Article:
When a superhero gets a new costume, writer and artist you expect the direction of things to go down a very new and exciting road. So, I was surprised to open issue #2 and see something like the older costume back and a completely different direction for the character. Of all the issues on the stands today this one might be the one most in need of a proper review, so is it good?
Moon Knight #2 (Marvel Comics)
The gears completely change from last issue and while it’s not such a bad switch it is jarring. That’s because the last issue introduced a fast talking detective Moon Knight who wore a suit and solved crimes through wit rather than fists. Then this issue drops and we’re back to the usual superhero swinging through cityscapes, punching bad guys in the teeth. Still, writer Warren Ellis sets this issue apart from anything that’s come before it because it takes some chances narratively speaking and is also highly visually driven.
Love that cape!
Be warned, this issue is a quick read. The first 10 pages also have nothing to do with Moon Knight, but rather focus on the victims of the bad guy. There’s a sniper on the loose and those first 10 pages follow the sniper’s targets. Done by a lesser artist this could have been a frustrating first 10 pages, but Declan Shalvey owns it on the layouts and art. Using an eight panel layout, Shalvey shows each of the targets in their own box. This is intercut with white boxes and simple text of the sniper as he explains why they must die. It’s a very dramatic 10 pages and it’s very cool how Ellis slowly makes these targets human, then slowly disconnects them from this mortal coil. Again though, be warned, for a 20 page comic to spend half its time without the title character is a bit odd and how the story is told makes this a very quick 10 pages. If you’ve been reading comics for a while you’ll be floored by the unconventional storytelling.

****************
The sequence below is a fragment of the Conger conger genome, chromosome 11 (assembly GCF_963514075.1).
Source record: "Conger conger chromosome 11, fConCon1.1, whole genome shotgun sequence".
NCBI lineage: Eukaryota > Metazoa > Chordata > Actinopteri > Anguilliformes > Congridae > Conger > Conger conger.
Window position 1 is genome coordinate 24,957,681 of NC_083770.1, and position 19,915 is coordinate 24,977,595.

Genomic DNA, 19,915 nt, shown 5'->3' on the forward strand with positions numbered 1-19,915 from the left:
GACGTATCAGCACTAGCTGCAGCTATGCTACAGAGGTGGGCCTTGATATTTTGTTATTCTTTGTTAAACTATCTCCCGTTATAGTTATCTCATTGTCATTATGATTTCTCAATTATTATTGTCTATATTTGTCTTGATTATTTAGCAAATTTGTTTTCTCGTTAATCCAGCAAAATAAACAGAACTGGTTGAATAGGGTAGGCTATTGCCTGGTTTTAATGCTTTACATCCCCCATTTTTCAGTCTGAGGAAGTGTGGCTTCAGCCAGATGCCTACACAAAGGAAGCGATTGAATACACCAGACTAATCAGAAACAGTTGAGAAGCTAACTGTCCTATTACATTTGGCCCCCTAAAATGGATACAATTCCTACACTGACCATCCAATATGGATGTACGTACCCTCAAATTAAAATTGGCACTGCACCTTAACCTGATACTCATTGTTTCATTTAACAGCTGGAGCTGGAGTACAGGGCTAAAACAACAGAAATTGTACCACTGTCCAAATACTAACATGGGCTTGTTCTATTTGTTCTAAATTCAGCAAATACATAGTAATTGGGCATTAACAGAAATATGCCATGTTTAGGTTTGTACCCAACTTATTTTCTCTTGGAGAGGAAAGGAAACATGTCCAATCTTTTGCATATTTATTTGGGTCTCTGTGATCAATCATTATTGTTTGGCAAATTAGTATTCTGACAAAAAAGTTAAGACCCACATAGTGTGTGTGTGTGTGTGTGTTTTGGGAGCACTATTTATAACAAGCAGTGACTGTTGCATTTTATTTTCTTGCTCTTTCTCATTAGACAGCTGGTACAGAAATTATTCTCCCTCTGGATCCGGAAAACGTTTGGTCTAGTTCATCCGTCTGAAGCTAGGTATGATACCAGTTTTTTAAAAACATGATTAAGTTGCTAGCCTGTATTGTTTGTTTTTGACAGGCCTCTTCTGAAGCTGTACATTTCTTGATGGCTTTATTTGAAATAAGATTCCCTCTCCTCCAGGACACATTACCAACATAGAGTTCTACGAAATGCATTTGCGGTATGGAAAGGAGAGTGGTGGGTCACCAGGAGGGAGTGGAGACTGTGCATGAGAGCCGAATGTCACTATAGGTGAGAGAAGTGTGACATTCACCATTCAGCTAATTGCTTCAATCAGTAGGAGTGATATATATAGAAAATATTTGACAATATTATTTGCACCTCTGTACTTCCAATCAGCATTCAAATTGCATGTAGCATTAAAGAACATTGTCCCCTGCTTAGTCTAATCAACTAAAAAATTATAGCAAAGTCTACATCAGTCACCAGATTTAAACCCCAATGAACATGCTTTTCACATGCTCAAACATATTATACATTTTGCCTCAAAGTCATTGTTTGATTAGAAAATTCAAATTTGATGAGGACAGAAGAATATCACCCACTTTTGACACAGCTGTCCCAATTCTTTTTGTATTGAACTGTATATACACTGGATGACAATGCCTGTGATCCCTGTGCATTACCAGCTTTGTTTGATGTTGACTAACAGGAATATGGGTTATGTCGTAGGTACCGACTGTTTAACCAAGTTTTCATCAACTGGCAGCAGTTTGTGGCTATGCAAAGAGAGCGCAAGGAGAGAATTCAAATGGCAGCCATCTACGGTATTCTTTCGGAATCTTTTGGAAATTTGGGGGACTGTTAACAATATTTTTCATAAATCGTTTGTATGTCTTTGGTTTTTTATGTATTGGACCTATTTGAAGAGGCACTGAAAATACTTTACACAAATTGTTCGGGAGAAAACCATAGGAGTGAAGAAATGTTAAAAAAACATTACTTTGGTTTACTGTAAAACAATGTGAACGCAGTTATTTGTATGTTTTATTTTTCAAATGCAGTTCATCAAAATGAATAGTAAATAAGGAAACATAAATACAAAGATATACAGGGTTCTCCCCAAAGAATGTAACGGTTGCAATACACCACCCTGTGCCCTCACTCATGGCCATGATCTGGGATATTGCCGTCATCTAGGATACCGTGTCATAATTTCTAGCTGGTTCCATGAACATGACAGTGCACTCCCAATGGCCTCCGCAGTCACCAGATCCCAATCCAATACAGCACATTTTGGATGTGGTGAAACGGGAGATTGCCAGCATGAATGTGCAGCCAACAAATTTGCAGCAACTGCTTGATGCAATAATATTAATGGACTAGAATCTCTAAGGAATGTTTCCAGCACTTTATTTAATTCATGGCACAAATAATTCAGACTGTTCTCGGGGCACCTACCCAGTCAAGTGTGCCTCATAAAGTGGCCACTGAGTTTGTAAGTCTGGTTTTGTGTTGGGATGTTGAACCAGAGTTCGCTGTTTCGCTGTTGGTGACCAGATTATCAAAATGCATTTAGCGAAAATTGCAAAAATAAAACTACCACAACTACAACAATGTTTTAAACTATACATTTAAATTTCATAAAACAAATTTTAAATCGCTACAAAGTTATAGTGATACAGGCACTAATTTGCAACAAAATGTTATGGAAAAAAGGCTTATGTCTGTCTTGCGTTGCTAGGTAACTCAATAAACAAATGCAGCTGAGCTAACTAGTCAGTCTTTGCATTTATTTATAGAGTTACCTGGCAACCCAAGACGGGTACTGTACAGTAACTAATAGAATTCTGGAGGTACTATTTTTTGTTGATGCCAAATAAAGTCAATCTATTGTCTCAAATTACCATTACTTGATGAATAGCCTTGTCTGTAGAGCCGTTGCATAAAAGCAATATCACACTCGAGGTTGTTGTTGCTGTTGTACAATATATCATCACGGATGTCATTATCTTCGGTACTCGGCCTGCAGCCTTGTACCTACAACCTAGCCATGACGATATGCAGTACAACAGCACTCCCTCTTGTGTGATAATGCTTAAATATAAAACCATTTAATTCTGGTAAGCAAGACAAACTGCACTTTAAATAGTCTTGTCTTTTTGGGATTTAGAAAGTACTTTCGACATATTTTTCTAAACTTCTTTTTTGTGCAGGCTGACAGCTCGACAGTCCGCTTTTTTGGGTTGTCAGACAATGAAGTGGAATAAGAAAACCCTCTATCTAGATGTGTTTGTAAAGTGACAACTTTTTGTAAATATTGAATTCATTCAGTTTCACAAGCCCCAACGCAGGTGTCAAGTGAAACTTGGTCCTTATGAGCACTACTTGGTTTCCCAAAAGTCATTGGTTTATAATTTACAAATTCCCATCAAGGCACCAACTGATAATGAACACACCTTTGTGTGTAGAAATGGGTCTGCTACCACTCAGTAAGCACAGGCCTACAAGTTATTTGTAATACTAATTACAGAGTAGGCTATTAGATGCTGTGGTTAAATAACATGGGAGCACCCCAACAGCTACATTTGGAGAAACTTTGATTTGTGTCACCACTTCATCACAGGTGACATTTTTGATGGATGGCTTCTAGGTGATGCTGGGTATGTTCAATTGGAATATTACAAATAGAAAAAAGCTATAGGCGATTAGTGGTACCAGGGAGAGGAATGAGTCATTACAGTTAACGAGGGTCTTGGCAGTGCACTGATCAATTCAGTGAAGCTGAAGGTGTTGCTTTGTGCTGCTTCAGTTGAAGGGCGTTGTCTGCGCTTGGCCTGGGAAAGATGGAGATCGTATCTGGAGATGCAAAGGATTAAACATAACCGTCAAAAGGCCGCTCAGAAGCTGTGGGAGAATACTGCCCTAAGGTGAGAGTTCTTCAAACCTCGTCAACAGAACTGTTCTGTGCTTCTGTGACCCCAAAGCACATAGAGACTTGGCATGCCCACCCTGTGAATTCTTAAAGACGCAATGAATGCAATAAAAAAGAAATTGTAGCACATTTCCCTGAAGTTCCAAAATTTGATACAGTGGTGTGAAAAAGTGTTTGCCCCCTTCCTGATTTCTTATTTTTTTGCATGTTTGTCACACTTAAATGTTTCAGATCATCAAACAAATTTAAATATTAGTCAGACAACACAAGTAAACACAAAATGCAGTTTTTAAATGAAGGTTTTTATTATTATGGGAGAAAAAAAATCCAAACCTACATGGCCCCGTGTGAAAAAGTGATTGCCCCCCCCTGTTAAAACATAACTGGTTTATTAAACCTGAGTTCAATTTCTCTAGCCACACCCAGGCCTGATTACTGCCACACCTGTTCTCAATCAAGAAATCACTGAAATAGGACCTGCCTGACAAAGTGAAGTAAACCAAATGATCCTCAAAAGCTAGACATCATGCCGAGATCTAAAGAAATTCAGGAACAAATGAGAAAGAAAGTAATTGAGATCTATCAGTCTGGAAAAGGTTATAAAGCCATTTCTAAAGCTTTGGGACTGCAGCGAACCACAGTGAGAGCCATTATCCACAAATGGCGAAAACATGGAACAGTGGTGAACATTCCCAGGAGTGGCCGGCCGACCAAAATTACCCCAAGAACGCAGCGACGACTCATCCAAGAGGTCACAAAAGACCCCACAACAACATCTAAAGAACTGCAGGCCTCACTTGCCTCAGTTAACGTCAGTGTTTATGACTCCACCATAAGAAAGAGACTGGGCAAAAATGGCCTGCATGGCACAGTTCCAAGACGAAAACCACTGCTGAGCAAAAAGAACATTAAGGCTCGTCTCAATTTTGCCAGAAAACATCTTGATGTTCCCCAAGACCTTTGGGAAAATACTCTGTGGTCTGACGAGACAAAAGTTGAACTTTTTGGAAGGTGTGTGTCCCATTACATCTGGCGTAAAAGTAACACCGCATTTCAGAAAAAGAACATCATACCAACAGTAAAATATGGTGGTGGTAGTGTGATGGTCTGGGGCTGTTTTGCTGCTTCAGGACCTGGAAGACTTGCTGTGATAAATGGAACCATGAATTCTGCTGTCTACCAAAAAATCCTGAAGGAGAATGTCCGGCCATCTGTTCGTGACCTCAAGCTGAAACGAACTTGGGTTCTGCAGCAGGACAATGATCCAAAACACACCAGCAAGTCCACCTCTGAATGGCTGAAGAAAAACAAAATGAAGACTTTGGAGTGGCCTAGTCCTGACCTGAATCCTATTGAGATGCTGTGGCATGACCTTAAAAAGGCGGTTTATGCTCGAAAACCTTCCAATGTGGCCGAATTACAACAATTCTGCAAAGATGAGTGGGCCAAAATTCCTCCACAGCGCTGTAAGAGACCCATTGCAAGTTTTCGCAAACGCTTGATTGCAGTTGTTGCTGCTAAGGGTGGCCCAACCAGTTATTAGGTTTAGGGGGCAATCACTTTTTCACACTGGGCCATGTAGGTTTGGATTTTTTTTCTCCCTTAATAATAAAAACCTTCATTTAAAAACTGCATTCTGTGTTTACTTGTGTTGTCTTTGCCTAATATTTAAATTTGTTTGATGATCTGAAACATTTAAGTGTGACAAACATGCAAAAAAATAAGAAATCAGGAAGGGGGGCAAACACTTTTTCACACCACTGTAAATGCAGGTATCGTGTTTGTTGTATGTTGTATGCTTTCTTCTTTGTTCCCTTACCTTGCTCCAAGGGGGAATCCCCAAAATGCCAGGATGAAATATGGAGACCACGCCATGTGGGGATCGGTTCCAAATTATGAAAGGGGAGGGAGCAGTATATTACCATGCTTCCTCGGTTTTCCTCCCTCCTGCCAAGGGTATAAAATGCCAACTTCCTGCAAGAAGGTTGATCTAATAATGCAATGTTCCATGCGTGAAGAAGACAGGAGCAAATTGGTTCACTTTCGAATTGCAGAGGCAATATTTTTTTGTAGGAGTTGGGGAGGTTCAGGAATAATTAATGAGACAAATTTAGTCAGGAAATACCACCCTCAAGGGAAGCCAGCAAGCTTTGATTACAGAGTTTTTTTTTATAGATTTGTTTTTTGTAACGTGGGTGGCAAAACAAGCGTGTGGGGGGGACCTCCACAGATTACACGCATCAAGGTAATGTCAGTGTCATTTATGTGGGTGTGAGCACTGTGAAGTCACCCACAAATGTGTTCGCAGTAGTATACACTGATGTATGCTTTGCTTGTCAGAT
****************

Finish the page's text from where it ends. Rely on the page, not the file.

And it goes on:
The remaining ten pages follow Moon Knight as he takes down the sniper. Again, Ellis completely goes off what he showed us in issue #1 by using minimal dialogue. It makes me wonder if he’s showing us there are two sides to the hero. There’s the fast talking detective on the street level and when he’s in full costume he’s bashing heads and barely speaks a word. It’s a cool concept and should work as long as he follows through with both types from time to time. It’s just jarring considering the direction seemed to be against the superhero type last issue.
More of this please.
Which brings us back to Shalvey, who does an exceptional job here. Really this script is resting on his shoulders to pull off because there’s no dialogue to speak of, but of course it could be that Ellis drew out sketches. Who knows. But what we do know is that, despite the quick readability, he’s done quite a good job pacing the action sequence and that’s not easy to do.
Is It Good?
Very well done. The pacing is exceptional and should keep you on the edge of your seat like a nice thriller. The cinematic nature of the story helps too and it’s very much like a done in one episode of your favorite TV show.
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